Of the six bottle shops in Rotterdam, two have shut down this year. Does this make them nervous about the future? They are not worried. “It’s hard to tell why a beer store quits,” Teun says. “Are they tired of it or is it because of disappointing revenues? We try to differentiate ourselves in our own way and are confident that our passion for beer and the fact that we know the local brewers puts us in a good position to keep customers interested. We also try to keep on top or even ahead of the craft beer trends. This year we’ve seen a spiked interest in low-alcohol beers, sessions, craft lagers and Brut IPAs. You have to make sure that you’re ready to meet those customer demands when they walk in the door.” Chris thinks sour beers are going to be big next year. “We’ve already seen Goses and Berliner Weisses making a comeback and I think that will continue to grow next year. Even the classics, like Geuze, are selling really well in our store at the moment.”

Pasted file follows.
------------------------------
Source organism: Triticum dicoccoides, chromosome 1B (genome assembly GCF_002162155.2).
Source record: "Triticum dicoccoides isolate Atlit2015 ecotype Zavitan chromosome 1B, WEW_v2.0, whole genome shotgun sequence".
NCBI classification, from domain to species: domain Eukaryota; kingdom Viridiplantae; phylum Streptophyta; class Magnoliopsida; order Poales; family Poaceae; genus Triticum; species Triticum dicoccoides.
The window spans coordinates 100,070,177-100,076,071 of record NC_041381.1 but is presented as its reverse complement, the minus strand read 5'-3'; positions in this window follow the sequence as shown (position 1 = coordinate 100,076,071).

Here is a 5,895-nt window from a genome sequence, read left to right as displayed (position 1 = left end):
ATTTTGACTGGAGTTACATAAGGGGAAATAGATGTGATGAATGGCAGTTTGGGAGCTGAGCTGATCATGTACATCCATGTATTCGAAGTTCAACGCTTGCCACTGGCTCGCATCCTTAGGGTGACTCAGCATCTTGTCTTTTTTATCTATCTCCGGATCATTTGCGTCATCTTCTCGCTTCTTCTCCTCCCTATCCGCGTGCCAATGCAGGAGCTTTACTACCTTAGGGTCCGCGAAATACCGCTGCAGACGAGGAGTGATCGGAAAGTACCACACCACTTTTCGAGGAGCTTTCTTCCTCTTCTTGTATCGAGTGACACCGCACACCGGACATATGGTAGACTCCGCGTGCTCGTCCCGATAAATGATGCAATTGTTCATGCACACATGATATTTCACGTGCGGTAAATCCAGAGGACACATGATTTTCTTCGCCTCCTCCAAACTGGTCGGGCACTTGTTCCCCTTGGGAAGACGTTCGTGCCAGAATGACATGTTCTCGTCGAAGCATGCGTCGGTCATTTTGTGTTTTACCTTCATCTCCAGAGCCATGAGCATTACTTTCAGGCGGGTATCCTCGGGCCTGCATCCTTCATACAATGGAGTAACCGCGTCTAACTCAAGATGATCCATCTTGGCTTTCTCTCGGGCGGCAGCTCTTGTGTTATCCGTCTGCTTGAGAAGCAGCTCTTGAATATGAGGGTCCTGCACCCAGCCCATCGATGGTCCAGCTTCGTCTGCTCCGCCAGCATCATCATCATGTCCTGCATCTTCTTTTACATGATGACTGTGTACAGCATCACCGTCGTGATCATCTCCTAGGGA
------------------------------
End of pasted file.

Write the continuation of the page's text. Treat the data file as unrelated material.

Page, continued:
Does being friends (and family) get in the way of being business partners? Chris feels it’s quite the opposite. “We’ve know each other since we were kids, so we are also familiar with each other’s positive and more ‘challenging’ sides. That is extremely helpful in managing expectations. We’re also quite different. For example Teun is a more optimistic than I am. I pay more attention to costs and am a bit more risk averse. In that way we complement each other, too. Being 50/50 business partners means we discuss all decisions and split the responsibility. I think we have found a good balance in that.”
Location is key
How do you start a beer business? It usually starts with a passion, but in this case it initially didn’t involve beer. Their parents met through a shared love of wine. Teun’s father was one of the first wine experts in The Netherlands and ran a side-business selling wine. That was their first introduction to fermented alcoholic beverages. Later on, during their studies, their attention shifted to beer. Chris lived near Locus Publicus, one of Rotterdam’s oldest specialty beer bars, where he spent many an hour trying all the wonderful beers Belgium has to offer. Teun had a similar experience when he started working at Café Boudewijn five years ago and discovered there was a lot more to beer than just pils.